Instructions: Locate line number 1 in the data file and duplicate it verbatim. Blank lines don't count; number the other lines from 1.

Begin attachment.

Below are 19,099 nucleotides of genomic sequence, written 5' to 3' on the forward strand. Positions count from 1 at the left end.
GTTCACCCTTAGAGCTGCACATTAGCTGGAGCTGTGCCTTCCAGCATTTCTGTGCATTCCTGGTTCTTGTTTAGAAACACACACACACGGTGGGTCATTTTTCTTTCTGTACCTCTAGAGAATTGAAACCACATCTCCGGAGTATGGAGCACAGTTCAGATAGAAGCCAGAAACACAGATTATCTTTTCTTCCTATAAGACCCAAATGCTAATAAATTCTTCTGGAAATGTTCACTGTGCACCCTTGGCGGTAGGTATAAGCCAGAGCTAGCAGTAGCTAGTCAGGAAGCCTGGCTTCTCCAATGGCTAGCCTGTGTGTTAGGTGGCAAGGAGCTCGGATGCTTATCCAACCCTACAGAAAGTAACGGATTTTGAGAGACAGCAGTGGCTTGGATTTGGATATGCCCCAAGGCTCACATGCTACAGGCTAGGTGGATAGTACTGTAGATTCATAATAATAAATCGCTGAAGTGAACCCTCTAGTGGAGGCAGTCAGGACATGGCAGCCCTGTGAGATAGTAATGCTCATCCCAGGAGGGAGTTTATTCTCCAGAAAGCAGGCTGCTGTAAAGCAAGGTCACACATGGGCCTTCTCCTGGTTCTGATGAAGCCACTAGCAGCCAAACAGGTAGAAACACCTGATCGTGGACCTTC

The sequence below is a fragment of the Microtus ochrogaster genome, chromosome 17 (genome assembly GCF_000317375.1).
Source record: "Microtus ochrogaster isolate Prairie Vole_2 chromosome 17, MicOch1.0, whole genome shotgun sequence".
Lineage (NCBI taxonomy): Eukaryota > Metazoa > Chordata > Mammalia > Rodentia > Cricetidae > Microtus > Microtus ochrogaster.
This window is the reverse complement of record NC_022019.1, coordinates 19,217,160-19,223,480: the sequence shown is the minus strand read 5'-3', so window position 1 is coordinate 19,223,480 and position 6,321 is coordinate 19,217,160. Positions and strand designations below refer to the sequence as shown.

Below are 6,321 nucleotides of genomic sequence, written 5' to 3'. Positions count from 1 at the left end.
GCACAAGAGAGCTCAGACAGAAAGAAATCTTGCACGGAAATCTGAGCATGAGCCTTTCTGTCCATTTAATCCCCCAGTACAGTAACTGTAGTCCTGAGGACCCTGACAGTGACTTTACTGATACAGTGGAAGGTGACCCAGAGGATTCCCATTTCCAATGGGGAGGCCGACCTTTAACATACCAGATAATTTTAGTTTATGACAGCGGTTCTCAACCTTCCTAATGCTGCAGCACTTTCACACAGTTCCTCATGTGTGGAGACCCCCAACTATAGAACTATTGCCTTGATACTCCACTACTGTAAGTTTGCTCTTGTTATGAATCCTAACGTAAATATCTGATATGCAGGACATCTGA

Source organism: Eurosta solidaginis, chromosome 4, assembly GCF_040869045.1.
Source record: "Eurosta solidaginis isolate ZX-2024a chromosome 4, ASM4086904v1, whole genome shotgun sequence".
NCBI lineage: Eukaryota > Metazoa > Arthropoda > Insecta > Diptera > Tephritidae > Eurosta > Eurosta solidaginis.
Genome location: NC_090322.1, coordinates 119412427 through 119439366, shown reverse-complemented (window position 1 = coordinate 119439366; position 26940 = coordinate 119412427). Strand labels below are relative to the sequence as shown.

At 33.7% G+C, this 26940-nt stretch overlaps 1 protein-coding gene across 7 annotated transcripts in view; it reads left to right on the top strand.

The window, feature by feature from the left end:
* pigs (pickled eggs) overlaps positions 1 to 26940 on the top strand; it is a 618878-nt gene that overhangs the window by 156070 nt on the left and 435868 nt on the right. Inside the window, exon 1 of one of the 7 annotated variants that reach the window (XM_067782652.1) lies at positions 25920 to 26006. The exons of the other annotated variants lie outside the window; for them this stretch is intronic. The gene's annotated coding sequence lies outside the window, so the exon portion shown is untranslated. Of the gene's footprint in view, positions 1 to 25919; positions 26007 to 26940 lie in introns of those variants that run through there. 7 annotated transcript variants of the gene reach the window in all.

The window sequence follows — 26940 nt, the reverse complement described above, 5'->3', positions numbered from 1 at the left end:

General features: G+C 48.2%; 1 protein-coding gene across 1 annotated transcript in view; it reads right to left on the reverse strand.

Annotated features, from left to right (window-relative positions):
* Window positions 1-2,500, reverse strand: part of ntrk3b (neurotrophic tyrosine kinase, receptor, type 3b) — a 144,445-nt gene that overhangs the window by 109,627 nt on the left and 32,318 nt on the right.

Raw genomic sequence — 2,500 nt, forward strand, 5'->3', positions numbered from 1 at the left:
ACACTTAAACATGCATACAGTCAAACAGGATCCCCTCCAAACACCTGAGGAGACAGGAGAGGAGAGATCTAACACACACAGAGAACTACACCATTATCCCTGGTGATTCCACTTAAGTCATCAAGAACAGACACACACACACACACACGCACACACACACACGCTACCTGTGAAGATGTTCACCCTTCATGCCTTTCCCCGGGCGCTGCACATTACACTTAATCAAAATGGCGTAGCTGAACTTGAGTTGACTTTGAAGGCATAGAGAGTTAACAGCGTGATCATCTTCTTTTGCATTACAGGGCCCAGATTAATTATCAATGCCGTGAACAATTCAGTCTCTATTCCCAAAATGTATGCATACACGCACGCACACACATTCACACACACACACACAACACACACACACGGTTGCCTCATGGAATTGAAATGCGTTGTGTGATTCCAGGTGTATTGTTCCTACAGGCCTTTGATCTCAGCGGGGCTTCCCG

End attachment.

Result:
Below are 19,099 nucleotides of genomic sequence, written 5' to 3' on the forward strand. Positions count from 1 at the left end.